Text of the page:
Podcast 🎧 & blog: Cyber defence in the time of war
Crucial distinctions exist between cybersecurity and cyber defence – even more so, at times when war and conflicts seem ever-present in news headlines from all around the globe. It is only fair, then, that governments look into enhancing their cyber defence capabilities and adapt plans and policy agendas to fit a constantly changing threat landscape.
Merle Maigre, Head of the Competence Centre on Cybersecurity at e-Governance Academy, joins us in this closing podcast of the cybersecurity month. We explore how war has already changed governments’ attitudes and priorities in national cyber defence strategies, and what international expertise can do to assist at-risk countries.
Differentiating cybersecurity and cyber defence
There are differences, indeed, between cybersecurity and cyber defence – so let’s clear that out. Cybersecurity, Maigre explains, encompasses a comprehensive range of measures aimed at preserving the confidentiality, integrity, and availability of digital information. The core principles are grounded in what is often referred to as the CIA triad, focusing on safeguarding data. It’s a multifaceted discipline that involves not only government bodies but also the private sector, civil society, and academia.
In contrast, cyber defence takes on a more military connotation, with its primary responsibility being the defence of a nation’s sovereignty, territorial integrity, and constitutional order. This distinction offers a foundation for understanding how government priorities are evolving in response to war, in Ukraine and beyond.
Changing government priorities following the war in Ukraine
But it does pay to look into how Russia’s aggression in Ukraine, specifically, has changed the cyber threat landscape, as it brought about a series of challenges that influenced government actions in the field of cybersecurity.
“The war in Ukraine has also impacted the wider cybersecurity scheme. It has messed up the cybercrime groupings in Europe and made them more active, resulting in increased attacks,” Maigre notes. The impact of what is taking place in Ukraine extended well beyond the border of the country, affecting nations in the Caucasus, Eastern Partnership countries, and the Western Balkans. And the increase in cyberattacks we have witnessed, necessitated a shift in government agendas.
As a result, countries began to invest more heavily in their cyber defence tools and strategies. Cybersecurity, too, received renewed attention from various stakeholders. This latter, wider focus became vital not only for military actors but also for government bodies, the private sector, civil society, and academia. But early takeaways do help us pinpoint some key understanding emerging from the experience of the past months.
The importance of early and proactive cyber defence preparations, the necessity for flexible institutional adaptation, and the value of external support – all makes for an effective cyber defence ecosystem. War scenarios demonstrate that preparedness and adaptability are key when facing cyber threats. And the evolving threat landscape, consequently, requires governments to be nimble and ready to counter cyberattacks effectively.
Addressing concerns through proactive projects
Readiness, though, cannot be prepared overnight. Which is why government agendas list as well proactive projects aimed at addressing concerns related to cyber defence and cybersecurity. In Eastern Partnership countries and the Western Balkans, efforts have been directed at improving cybersecurity governance models, raising awareness, enhancing crisis communication.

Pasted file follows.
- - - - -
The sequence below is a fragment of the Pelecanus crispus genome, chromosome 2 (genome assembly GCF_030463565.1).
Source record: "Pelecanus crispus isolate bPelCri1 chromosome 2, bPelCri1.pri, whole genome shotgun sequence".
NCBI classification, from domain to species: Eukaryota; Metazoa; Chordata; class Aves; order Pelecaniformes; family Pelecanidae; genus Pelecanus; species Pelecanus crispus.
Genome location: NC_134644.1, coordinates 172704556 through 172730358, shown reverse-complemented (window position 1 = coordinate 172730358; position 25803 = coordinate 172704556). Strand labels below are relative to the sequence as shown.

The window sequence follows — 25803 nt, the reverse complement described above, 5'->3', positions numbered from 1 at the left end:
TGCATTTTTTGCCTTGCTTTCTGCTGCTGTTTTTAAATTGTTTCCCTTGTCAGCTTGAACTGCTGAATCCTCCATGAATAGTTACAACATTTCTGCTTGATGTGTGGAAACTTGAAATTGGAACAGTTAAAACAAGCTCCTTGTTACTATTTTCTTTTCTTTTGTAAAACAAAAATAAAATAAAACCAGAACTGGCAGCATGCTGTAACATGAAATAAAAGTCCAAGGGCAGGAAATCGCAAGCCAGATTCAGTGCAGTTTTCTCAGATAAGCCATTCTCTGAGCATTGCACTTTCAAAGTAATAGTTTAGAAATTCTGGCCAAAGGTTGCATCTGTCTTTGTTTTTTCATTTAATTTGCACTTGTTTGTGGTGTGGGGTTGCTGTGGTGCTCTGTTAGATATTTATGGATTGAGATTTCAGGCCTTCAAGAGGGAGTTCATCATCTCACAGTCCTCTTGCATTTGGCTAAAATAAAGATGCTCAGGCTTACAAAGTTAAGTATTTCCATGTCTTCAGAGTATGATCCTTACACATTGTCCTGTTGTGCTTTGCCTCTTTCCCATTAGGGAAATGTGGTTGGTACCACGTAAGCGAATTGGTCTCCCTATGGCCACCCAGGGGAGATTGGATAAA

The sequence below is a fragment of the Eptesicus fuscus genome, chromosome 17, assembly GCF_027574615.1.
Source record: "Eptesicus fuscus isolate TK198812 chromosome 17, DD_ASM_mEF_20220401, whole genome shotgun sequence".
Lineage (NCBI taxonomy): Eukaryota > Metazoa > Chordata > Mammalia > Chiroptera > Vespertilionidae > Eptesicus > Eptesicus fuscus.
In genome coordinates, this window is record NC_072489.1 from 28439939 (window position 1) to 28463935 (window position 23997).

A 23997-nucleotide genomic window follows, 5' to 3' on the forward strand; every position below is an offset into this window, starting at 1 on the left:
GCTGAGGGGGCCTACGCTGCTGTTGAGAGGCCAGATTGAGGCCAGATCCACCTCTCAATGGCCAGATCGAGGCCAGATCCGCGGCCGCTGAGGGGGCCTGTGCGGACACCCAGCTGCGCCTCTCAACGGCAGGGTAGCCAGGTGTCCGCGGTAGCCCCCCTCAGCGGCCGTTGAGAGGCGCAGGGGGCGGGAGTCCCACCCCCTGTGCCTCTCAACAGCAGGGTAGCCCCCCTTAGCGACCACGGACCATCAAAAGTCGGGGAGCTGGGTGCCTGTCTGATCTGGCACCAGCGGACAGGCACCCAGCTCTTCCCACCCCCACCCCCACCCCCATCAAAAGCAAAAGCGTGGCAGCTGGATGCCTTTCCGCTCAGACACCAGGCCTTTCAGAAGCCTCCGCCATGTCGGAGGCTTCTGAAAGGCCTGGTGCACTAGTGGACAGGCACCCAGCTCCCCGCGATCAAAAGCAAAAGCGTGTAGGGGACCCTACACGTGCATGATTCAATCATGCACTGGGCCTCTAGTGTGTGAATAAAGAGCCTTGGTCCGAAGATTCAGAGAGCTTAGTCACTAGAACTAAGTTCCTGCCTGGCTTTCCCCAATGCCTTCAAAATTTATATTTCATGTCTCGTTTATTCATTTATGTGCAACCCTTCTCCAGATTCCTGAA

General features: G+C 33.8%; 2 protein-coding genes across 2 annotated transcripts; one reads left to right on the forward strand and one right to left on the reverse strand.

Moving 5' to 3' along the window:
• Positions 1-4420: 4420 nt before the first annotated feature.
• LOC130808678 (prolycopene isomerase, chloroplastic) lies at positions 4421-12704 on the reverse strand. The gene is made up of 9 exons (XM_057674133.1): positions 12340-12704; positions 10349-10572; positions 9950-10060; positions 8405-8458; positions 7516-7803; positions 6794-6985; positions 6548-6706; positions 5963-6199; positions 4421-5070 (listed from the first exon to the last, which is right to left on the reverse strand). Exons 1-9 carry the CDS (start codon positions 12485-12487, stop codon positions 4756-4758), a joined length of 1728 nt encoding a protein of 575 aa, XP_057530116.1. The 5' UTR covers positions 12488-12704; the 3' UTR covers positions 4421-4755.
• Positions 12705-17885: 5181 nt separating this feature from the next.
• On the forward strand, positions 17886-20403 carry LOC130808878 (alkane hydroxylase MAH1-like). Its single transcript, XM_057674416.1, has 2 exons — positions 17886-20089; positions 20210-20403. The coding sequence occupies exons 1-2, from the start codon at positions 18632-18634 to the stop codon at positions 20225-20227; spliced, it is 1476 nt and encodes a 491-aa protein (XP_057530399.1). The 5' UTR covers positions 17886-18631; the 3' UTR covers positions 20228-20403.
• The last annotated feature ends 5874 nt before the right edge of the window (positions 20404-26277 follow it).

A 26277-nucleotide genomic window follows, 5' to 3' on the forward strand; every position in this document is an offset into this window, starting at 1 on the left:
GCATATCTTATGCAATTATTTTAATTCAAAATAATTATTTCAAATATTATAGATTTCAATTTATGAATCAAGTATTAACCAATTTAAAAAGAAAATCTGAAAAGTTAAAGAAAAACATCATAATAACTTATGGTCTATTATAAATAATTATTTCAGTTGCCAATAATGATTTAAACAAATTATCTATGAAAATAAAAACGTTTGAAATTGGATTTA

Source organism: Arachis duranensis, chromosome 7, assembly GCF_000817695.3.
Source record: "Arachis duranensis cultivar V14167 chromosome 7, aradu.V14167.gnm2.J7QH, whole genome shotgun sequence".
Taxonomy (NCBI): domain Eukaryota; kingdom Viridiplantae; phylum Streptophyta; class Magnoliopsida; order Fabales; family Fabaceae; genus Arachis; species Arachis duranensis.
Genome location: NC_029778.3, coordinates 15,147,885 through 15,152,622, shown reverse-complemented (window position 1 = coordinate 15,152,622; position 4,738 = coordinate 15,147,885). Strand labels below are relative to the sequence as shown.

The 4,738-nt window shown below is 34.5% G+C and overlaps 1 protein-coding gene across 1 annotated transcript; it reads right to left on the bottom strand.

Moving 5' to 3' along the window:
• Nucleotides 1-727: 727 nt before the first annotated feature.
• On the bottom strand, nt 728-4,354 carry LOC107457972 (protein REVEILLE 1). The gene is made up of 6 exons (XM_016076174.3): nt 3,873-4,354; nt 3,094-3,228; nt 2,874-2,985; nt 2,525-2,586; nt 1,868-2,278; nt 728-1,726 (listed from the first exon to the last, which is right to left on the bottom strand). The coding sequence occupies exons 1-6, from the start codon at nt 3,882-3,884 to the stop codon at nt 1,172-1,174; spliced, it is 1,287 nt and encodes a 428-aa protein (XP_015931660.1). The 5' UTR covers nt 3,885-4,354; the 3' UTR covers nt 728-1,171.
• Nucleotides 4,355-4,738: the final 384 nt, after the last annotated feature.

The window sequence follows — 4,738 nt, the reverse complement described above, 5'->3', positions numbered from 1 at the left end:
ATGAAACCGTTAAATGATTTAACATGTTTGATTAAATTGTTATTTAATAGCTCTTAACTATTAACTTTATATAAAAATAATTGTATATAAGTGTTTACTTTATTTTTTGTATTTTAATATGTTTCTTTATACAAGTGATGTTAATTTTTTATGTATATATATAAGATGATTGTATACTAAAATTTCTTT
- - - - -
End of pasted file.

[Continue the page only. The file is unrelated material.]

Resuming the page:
Such projects, in collaboration with international organisations and partners like the e-Governance Academy, aim to address concerns, but also help build an international network providing at-risk nations with the necessary support to complement their own tools.
For example, Maigre highlights, sharing information and intelligence becomes crucial, in the context of threat analysis and response. The readiness to collaborate and share with other government agencies or allies is critical to building collective resilience against cyber threats. Next to that, training programmes and practical exercises allow countries to respond effectively to cyber incidents and assist these nations in strengthening their technical and operational capabilities.
Aligning to EU standards, with membership in sight
To this end, the European Union too has increased its focus on supporting the Western Balkan and Eastern Partnership countries in enhancing their cyber defence and cybersecurity ecosystems. An element to not easily dismiss, as it stems from the anticipation of an imminent wave of the European Union (EU) enlargement.
More than a few countries in these areas are likely to receive the EU membership invitations in the near future. It fits well, in this landscape, the necessity for candidate states to be prepared to meet the EU standards and practices across all domains, including cybersecurity.
The impact of the war in Ukraine has been profound on cybersecurity and cyber defence. And all governments, consequently, now recognise that cybersecurity and cyber defence are intertwined, requiring a holistic whole-of-societyapproach. War might have acted as a catalyst, but the emphasis – in and outside of a conflict scenario – must always lie on key elements that can make our cyberspaces safer. Proactive defence strategies, institutional adaptability, inter-agency, and international cooperation.
The e-Governance Academy collaborates with the government of Ukraine, Moldova, Georgia, Albania, Bosnia and Herzegovina, Kosovo, Montenegro, North-Macedonia, and Serbia to enhance the cyber resilience of the countries by improving cybersecurity prevention, preparedness, and response of relevant public and private stakeholders. The activities are supported by the European Union. Find out more https://ega.ee/projects